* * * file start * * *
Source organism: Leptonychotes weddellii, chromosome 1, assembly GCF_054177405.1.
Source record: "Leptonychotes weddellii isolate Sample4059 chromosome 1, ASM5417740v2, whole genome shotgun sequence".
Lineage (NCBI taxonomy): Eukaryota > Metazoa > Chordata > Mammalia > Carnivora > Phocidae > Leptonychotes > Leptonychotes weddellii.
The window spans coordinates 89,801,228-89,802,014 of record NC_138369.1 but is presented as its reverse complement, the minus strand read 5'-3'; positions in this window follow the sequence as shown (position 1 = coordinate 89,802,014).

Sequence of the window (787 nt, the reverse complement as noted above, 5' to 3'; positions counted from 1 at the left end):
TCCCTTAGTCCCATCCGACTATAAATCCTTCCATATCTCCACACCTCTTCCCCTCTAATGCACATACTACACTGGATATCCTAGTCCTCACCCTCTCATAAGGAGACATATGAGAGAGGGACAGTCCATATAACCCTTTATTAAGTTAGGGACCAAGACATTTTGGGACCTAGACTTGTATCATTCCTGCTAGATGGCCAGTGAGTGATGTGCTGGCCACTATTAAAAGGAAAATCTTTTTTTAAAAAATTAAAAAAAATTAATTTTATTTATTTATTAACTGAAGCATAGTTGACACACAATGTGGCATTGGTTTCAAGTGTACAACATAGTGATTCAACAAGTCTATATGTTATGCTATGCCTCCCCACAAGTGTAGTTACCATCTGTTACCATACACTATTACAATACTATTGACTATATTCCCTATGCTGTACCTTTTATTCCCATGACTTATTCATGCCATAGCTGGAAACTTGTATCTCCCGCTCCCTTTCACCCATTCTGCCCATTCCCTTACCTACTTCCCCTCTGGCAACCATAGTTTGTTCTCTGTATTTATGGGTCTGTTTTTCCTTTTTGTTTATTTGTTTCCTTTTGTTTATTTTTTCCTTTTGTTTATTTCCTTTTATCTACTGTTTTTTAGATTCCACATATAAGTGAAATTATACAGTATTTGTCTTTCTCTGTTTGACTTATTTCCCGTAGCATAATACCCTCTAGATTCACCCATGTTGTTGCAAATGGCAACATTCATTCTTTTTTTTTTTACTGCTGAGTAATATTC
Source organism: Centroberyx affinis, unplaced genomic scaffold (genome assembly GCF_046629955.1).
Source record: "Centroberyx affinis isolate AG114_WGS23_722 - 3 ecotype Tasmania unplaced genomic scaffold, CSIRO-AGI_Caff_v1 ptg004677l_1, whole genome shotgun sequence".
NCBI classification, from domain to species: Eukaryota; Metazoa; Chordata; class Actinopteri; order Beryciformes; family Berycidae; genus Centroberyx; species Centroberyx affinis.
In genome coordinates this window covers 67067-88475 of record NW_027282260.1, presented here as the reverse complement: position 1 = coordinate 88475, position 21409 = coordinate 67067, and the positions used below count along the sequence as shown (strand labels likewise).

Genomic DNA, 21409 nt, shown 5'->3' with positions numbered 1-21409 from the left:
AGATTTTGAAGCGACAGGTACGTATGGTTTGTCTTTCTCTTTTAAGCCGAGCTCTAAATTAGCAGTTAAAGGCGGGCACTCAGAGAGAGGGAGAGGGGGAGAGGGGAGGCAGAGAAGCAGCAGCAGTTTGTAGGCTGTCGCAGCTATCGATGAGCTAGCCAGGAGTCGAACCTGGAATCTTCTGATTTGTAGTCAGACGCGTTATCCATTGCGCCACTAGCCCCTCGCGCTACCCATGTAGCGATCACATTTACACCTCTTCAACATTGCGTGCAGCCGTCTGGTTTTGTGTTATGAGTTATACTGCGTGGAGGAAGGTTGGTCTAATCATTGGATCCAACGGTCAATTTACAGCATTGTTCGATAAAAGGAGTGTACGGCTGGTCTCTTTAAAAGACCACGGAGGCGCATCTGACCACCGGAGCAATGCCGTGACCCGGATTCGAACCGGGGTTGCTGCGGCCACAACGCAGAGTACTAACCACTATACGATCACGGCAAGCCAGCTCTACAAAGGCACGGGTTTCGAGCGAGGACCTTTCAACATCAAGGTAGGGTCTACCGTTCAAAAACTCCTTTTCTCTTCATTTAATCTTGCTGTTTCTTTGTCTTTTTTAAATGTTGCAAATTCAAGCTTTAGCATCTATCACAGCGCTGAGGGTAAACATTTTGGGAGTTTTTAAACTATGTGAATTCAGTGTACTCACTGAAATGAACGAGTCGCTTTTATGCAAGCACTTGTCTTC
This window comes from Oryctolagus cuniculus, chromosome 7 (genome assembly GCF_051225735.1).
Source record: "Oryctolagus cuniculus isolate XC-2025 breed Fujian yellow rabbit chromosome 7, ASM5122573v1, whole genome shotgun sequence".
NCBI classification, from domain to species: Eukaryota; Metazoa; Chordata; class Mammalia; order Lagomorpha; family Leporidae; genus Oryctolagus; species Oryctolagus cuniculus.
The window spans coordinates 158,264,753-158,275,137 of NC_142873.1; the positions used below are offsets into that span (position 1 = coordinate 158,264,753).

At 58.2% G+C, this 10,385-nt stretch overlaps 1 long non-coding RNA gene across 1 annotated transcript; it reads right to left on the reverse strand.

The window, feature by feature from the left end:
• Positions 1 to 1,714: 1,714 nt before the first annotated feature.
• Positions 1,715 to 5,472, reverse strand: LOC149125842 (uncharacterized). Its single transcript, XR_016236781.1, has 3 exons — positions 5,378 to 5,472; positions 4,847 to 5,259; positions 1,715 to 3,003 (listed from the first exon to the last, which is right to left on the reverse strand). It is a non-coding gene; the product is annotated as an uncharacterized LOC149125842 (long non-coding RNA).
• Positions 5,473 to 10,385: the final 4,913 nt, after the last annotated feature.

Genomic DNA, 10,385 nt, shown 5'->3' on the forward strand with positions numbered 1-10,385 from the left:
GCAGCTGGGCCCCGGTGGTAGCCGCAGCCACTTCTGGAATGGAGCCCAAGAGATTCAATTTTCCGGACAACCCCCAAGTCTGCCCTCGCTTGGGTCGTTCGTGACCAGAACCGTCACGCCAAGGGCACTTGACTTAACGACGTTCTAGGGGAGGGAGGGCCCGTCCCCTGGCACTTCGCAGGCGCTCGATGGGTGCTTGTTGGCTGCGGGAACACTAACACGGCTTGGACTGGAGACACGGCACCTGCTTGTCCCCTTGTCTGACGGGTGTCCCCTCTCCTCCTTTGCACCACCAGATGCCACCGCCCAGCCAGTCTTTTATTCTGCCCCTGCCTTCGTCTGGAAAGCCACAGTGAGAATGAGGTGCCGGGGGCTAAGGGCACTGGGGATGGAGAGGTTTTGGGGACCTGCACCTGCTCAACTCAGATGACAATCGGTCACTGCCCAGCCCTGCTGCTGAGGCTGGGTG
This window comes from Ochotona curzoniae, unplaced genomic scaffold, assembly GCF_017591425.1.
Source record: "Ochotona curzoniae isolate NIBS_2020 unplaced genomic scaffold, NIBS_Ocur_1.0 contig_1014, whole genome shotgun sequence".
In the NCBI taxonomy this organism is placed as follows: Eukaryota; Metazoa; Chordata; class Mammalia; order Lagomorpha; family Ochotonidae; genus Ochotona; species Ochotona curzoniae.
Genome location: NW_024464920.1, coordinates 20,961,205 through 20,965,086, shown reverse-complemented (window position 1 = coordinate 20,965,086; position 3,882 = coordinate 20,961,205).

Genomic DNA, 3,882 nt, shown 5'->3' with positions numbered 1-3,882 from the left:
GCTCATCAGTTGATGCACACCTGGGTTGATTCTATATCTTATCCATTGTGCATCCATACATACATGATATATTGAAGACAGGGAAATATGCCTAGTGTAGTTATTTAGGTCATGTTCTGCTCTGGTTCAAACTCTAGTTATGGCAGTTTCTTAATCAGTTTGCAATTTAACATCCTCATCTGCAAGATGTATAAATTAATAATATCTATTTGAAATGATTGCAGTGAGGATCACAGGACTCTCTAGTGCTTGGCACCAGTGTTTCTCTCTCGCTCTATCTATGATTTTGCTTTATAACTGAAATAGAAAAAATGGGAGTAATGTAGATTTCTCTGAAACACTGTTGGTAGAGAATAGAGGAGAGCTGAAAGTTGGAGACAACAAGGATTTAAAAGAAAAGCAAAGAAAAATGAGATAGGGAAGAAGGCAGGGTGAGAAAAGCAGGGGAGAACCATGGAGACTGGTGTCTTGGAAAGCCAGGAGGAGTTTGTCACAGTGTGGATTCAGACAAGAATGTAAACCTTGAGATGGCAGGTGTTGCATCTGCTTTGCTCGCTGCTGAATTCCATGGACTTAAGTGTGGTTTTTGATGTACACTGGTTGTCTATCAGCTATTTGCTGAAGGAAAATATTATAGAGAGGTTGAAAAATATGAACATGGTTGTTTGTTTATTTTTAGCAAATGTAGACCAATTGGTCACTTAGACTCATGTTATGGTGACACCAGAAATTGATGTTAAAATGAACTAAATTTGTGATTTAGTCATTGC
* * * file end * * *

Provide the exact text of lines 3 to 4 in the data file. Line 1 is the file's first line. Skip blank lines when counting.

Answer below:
Lineage (NCBI taxonomy): Eukaryota > Metazoa > Chordata > Mammalia > Carnivora > Phocidae > Leptonychotes > Leptonychotes weddellii.
The window spans coordinates 89,801,228-89,802,014 of record NC_138369.1 but is presented as its reverse complement, the minus strand read 5'-3'; positions in this window follow the sequence as shown (position 1 = coordinate 89,802,014).